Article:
Yes, money. Because while it’s no king’s salary, each band member gets paid — usually around $25 a concert — based on his or her experience. “So they’re part of the reason we’re going to have people,” says Hardison of the band’s younger members. “There’s no place else around this part of the country where they can go and get paid what they get paid down here (per hour).”
The funds come from a city band tax, which was enacted in 1921. “It’s not that much per person at the end of the year,” says Hardison. “It’s just enough that we keep music coming in (and) we can pay the players. We usually break even every year.”
A threat to that tax came in 1960, when some citizens petitioned for its abolition. But people on the other side of the issue, such as Bess Dove, rallied in support of their city’s institution:
“El Dorado Springs without a band would be like November without a Thanksgiving — a December without a Christmas.
Anyone who has no sentiment for the past has no fiber for the future. But the band does not belong only to the past — it is a vital part of the present. … If you tax money wasn’t “wasted” on the band, you can rest assured that it would be “wasted” some other way. Take your spite out on the General Fund, but don’t go kicking’ the hound-dog of the band around.
That park would be deader than a dodo without the band — and the town would be, too. Visitors appreciate it even if some of the home folks don’t. In fact, it’s time we’re waking up to what we’ve got here in this man’s town.”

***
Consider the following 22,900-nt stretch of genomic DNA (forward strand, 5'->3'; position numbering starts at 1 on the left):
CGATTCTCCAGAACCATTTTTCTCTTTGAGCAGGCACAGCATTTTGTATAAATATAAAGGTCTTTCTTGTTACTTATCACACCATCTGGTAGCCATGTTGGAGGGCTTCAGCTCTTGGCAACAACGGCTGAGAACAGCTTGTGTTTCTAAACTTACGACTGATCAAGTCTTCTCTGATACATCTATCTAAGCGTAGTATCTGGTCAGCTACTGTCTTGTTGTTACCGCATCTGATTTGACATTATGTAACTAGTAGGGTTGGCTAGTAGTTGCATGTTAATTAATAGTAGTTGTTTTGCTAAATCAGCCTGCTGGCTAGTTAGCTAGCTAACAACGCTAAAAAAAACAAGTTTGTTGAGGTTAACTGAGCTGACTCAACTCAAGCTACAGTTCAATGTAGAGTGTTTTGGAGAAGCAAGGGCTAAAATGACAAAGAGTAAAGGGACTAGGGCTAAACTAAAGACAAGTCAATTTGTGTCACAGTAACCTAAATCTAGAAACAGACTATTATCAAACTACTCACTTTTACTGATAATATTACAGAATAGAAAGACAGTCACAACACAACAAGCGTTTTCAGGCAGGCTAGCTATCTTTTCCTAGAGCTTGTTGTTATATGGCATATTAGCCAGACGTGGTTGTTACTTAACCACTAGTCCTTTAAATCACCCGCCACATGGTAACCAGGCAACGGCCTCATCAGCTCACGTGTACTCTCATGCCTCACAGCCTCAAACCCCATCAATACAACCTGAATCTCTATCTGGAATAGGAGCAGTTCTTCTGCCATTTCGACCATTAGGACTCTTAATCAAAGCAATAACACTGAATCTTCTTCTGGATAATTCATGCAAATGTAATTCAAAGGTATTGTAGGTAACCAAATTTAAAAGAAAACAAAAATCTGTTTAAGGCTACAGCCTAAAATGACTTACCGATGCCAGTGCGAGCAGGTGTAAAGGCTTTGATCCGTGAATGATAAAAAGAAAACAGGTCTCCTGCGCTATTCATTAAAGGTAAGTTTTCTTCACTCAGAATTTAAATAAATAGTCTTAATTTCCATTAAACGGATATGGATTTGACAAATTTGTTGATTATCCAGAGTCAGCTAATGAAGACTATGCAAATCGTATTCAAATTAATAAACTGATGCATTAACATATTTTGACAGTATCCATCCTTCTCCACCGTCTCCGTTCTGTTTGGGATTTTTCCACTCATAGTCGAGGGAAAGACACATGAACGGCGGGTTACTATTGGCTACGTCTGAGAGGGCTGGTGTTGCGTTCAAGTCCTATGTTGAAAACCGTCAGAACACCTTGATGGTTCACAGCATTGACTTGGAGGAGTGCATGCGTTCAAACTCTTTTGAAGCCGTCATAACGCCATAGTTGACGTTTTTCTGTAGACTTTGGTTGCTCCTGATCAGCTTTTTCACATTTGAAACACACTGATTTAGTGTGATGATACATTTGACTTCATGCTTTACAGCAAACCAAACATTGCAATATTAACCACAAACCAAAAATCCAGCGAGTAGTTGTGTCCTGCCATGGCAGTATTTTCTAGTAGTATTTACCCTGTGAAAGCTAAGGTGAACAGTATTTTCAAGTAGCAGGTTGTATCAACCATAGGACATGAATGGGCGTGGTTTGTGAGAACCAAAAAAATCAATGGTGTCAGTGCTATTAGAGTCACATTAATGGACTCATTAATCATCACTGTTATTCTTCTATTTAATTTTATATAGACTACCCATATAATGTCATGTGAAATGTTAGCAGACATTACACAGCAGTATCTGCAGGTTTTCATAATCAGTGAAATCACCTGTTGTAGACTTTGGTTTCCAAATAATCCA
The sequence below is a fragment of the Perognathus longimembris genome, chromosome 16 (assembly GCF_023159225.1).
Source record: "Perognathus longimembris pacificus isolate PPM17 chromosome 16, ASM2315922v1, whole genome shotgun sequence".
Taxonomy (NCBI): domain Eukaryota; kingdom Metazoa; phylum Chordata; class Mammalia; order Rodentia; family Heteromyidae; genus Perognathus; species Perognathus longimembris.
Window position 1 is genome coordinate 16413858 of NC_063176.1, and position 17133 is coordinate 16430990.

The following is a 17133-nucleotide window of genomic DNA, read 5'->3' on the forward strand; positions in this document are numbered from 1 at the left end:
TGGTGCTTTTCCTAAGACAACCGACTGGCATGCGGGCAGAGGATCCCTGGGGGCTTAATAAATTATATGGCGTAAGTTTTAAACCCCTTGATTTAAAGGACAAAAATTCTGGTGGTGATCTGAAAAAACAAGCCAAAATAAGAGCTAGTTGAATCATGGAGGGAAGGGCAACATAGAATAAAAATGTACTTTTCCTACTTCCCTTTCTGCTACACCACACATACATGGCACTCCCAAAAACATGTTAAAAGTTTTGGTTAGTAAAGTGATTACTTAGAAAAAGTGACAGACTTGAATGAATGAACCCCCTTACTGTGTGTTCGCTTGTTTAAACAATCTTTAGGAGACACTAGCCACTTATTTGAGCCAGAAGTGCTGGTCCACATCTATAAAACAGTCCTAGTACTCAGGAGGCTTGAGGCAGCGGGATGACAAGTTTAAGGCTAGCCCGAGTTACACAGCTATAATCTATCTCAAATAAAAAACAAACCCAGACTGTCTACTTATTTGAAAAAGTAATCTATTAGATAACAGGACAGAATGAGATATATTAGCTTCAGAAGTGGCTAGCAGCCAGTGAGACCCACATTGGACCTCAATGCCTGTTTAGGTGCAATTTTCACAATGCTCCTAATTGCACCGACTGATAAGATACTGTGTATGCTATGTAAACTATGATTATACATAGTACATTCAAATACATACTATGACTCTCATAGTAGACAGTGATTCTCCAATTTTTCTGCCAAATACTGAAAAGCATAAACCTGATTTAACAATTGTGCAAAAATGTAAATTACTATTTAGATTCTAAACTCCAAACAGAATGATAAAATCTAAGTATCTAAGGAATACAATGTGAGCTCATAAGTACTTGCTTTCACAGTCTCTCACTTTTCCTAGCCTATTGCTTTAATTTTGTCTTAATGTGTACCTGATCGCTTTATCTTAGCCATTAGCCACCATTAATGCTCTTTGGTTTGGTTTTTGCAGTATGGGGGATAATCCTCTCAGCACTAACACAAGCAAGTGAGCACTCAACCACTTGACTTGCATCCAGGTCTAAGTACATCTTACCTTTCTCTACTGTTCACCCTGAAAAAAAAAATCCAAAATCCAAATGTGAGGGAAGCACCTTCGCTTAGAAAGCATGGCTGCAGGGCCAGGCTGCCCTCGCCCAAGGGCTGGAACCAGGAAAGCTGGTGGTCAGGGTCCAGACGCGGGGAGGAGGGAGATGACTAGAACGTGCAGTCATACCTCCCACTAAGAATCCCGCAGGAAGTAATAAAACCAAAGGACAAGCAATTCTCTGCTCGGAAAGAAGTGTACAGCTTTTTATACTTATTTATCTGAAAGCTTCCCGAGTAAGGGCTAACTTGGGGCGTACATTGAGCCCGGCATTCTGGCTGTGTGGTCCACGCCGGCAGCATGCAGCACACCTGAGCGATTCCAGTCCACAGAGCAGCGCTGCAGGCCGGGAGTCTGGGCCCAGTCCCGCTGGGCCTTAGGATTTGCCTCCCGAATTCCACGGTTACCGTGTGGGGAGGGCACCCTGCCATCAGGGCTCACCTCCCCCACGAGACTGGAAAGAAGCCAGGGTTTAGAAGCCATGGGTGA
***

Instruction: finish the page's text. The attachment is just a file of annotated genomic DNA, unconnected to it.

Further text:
In the end, the tax wasn’t removed.
But for some of the band’s members, playing isn’t about the money anyway. “Personally, I would do this for free,” says 18-year-old Taylor. “We play a lot of the same music, and sometimes that gets a little old, but usually every night, something crazy happens. Something unexpected. Or sometimes we’ve seen something we’ve never played before and it’s just interesting.”
And his friends are there, too. “Usually we hang out afterwards, sit here and talk,” says Vickers, now 19 years old. “There’s a lot of good people up there. We joke around and we just have a good time.”
Want to listen?
The El Dorado Springs Municipal Band performs on Fridays, Saturdays and Sundays during June, July and August. The hour-long concerts on Fridays and Saturdays are at 8 p.m., and on Sundays 2 p.m. For more information, visit El Dorado Springs’ website.